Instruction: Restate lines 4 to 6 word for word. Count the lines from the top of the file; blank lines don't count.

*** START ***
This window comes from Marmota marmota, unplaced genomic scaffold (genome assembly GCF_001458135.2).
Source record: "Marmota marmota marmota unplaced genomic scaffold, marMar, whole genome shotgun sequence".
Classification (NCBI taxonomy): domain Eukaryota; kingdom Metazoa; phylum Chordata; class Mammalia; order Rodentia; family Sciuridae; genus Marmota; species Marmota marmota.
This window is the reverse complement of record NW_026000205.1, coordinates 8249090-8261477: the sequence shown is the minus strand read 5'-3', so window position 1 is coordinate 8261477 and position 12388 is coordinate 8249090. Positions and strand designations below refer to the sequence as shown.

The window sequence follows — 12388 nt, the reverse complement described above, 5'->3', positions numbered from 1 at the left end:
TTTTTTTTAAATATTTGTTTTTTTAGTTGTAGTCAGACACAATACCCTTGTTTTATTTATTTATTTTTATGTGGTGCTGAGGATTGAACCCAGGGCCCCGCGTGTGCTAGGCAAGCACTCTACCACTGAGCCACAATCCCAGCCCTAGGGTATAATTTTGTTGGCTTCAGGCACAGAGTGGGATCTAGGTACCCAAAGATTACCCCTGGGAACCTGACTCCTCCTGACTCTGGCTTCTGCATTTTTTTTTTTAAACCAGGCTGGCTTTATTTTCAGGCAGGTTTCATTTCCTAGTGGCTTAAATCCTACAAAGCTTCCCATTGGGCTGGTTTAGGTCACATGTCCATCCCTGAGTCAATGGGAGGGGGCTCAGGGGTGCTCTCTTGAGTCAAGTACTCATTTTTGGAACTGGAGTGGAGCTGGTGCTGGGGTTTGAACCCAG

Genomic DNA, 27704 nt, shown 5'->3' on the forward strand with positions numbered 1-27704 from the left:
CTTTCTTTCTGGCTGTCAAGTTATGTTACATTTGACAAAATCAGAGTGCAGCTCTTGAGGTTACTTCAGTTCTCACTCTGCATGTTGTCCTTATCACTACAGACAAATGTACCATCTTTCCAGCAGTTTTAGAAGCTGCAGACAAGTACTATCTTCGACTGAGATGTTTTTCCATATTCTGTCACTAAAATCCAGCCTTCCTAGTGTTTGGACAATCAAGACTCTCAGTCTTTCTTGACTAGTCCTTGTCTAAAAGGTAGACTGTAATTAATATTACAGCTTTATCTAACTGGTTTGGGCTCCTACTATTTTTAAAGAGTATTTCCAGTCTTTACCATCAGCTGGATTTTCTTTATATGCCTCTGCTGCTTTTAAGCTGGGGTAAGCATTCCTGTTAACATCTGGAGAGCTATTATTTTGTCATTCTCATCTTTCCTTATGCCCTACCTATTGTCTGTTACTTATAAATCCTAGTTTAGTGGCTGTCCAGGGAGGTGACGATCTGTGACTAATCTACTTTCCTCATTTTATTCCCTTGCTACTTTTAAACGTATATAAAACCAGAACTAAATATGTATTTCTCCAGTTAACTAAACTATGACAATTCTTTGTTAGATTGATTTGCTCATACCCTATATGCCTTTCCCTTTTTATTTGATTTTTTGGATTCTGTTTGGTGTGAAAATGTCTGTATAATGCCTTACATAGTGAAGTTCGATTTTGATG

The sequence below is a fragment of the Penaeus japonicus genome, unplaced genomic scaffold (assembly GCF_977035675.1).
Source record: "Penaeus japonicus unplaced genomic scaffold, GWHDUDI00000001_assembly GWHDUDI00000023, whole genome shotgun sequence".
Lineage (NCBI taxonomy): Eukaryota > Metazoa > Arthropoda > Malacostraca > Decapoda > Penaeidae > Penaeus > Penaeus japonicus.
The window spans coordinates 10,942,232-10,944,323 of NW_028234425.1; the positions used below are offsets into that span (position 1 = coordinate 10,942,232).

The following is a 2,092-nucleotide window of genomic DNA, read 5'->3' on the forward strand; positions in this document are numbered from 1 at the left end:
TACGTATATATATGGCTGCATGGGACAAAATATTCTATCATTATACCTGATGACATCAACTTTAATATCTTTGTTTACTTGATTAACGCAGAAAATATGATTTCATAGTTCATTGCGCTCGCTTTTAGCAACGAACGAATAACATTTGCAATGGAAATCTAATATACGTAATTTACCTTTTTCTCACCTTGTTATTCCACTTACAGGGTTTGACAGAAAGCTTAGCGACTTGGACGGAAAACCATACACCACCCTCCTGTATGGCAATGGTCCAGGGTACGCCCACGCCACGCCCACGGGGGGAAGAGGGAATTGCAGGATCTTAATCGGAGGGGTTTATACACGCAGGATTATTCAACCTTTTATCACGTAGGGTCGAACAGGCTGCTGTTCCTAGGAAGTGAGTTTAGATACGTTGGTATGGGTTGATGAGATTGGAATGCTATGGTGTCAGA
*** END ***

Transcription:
This window is the reverse complement of record NW_026000205.1, coordinates 8249090-8261477: the sequence shown is the minus strand read 5'-3', so window position 1 is coordinate 8261477 and position 12388 is coordinate 8249090. Positions and strand designations below refer to the sequence as shown.

The window sequence follows — 12388 nt, the reverse complement described above, 5'->3', positions numbered from 1 at the left end:
TTTTTTTTAAATATTTGTTTTTTTAGTTGTAGTCAGACACAATACCCTTGTTTTATTTATTTATTTTTATGTGGTGCTGAGGATTGAACCCAGGGCCCCGCGTGTGCTAGGCAAGCACTCTACCACTGAGCCACAATCCCAGCCCTAGGGTATAATTTTGTTGGCTTCAGGCACAGAGTGGGATCTAGGTACCCAAAGATTACCCCTGGGAACCTGACTCCTCCTGACTCTGGCTTCTGCATTTTTTTTTTTAAACCAGGCTGGCTTTATTTTCAGGCAGGTTTCATTTCCTAGTGGCTTAAATCCTACAAAGCTTCCCATTGGGCTGGTTTAGGTCACATGTCCATCCCTGAGTCAATGGGAGGGGGCTCAGGGGTGCTCTCTTGAGTCAAGTACTCATTTTTGGAACTGGAGTGGAGCTGGTGCTGGGGTTTGAACCCAG